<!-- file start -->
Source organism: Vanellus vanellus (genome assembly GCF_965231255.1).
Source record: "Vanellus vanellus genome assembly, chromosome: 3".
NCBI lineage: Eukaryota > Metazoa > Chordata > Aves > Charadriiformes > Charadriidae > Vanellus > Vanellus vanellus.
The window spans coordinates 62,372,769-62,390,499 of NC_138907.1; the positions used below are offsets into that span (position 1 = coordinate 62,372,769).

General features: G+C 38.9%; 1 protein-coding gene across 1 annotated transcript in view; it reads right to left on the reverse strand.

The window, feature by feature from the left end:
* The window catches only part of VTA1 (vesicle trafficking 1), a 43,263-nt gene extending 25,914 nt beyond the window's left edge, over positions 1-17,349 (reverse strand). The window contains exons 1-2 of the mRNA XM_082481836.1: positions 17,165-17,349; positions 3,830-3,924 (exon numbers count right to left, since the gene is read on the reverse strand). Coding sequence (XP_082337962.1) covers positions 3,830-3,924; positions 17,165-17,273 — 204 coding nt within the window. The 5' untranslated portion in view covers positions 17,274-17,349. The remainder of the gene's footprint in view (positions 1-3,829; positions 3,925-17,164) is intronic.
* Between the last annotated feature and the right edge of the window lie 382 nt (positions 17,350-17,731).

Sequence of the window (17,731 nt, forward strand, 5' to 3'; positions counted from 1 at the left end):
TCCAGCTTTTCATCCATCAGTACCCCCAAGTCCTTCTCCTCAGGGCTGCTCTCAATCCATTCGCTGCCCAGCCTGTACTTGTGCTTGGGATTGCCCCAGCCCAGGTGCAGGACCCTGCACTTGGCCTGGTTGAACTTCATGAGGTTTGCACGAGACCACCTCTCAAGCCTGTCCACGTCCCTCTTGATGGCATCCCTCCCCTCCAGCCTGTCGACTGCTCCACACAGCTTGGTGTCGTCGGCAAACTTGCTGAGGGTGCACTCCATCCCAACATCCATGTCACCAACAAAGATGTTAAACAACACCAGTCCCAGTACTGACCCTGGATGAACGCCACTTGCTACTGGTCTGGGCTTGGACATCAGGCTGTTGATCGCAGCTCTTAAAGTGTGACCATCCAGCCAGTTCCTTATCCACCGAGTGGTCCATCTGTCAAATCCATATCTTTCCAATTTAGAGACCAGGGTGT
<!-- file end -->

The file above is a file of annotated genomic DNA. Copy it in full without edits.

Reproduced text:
Source organism: Vanellus vanellus (genome assembly GCF_965231255.1).
Source record: "Vanellus vanellus genome assembly, chromosome: 3".
NCBI lineage: Eukaryota > Metazoa > Chordata > Aves > Charadriiformes > Charadriidae > Vanellus > Vanellus vanellus.
The window spans coordinates 62,372,769-62,390,499 of NC_138907.1; the positions used below are offsets into that span (position 1 = coordinate 62,372,769).

General features: G+C 38.9%; 1 protein-coding gene across 1 annotated transcript in view; it reads right to left on the reverse strand.

The window, feature by feature from the left end:
* The window catches only part of VTA1 (vesicle trafficking 1), a 43,263-nt gene extending 25,914 nt beyond the window's left edge, over positions 1-17,349 (reverse strand). The window contains exons 1-2 of the mRNA XM_082481836.1: positions 17,165-17,349; positions 3,830-3,924 (exon numbers count right to left, since the gene is read on the reverse strand). Coding sequence (XP_082337962.1) covers positions 3,830-3,924; positions 17,165-17,273 — 204 coding nt within the window. The 5' untranslated portion in view covers positions 17,274-17,349. The remainder of the gene's footprint in view (positions 1-3,829; positions 3,925-17,164) is intronic.
* Between the last annotated feature and the right edge of the window lie 382 nt (positions 17,350-17,731).

Sequence of the window (17,731 nt, forward strand, 5' to 3'; positions counted from 1 at the left end):
TCCAGCTTTTCATCCATCAGTACCCCCAAGTCCTTCTCCTCAGGGCTGCTCTCAATCCATTCGCTGCCCAGCCTGTACTTGTGCTTGGGATTGCCCCAGCCCAGGTGCAGGACCCTGCACTTGGCCTGGTTGAACTTCATGAGGTTTGCACGAGACCACCTCTCAAGCCTGTCCACGTCCCTCTTGATGGCATCCCTCCCCTCCAGCCTGTCGACTGCTCCACACAGCTTGGTGTCGTCGGCAAACTTGCTGAGGGTGCACTCCATCCCAACATCCATGTCACCAACAAAGATGTTAAACAACACCAGTCCCAGTACTGACCCTGGATGAACGCCACTTGCTACTGGTCTGGGCTTGGACATCAGGCTGTTGATCGCAGCTCTTAAAGTGTGACCATCCAGCCAGTTCCTTATCCACCGAGTGGTCCATCTGTCAAATCCATATCTTTCCAATTTAGAGACCAGGGTGT